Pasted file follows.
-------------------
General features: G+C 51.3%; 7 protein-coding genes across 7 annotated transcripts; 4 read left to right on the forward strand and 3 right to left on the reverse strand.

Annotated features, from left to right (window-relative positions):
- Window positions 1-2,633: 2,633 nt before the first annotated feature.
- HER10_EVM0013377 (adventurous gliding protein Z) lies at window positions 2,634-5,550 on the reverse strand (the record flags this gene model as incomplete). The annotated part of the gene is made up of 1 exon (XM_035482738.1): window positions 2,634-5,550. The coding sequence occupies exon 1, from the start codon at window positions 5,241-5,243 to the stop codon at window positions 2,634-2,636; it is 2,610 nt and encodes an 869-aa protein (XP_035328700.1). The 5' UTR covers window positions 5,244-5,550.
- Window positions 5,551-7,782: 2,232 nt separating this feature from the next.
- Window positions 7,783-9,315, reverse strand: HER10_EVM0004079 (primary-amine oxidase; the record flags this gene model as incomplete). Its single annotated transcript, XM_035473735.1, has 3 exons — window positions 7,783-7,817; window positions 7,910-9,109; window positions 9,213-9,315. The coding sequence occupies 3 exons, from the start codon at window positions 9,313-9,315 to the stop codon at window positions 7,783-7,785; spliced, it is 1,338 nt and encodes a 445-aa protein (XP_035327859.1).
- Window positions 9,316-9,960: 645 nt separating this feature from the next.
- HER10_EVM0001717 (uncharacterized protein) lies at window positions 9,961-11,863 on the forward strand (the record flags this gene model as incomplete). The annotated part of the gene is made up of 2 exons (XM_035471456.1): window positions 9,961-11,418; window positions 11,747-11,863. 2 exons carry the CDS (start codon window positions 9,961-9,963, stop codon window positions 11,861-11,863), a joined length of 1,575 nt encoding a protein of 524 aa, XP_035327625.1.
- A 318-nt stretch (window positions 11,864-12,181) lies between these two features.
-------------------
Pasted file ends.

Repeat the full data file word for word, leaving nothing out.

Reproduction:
General features: G+C 51.3%; 7 protein-coding genes across 7 annotated transcripts; 4 read left to right on the forward strand and 3 right to left on the reverse strand.

Annotated features, from left to right (window-relative positions):
- Window positions 1-2,633: 2,633 nt before the first annotated feature.
- HER10_EVM0013377 (adventurous gliding protein Z) lies at window positions 2,634-5,550 on the reverse strand (the record flags this gene model as incomplete). The annotated part of the gene is made up of 1 exon (XM_035482738.1): window positions 2,634-5,550. The coding sequence occupies exon 1, from the start codon at window positions 5,241-5,243 to the stop codon at window positions 2,634-2,636; it is 2,610 nt and encodes an 869-aa protein (XP_035328700.1). The 5' UTR covers window positions 5,244-5,550.
- Window positions 5,551-7,782: 2,232 nt separating this feature from the next.
- Window positions 7,783-9,315, reverse strand: HER10_EVM0004079 (primary-amine oxidase; the record flags this gene model as incomplete). Its single annotated transcript, XM_035473735.1, has 3 exons — window positions 7,783-7,817; window positions 7,910-9,109; window positions 9,213-9,315. The coding sequence occupies 3 exons, from the start codon at window positions 9,313-9,315 to the stop codon at window positions 7,783-7,785; spliced, it is 1,338 nt and encodes a 445-aa protein (XP_035327859.1).
- Window positions 9,316-9,960: 645 nt separating this feature from the next.
- HER10_EVM0001717 (uncharacterized protein) lies at window positions 9,961-11,863 on the forward strand (the record flags this gene model as incomplete). The annotated part of the gene is made up of 2 exons (XM_035471456.1): window positions 9,961-11,418; window positions 11,747-11,863. 2 exons carry the CDS (start codon window positions 9,961-9,963, stop codon window positions 11,861-11,863), a joined length of 1,575 nt encoding a protein of 524 aa, XP_035327625.1.
- A 318-nt stretch (window positions 11,864-12,181) lies between these two features.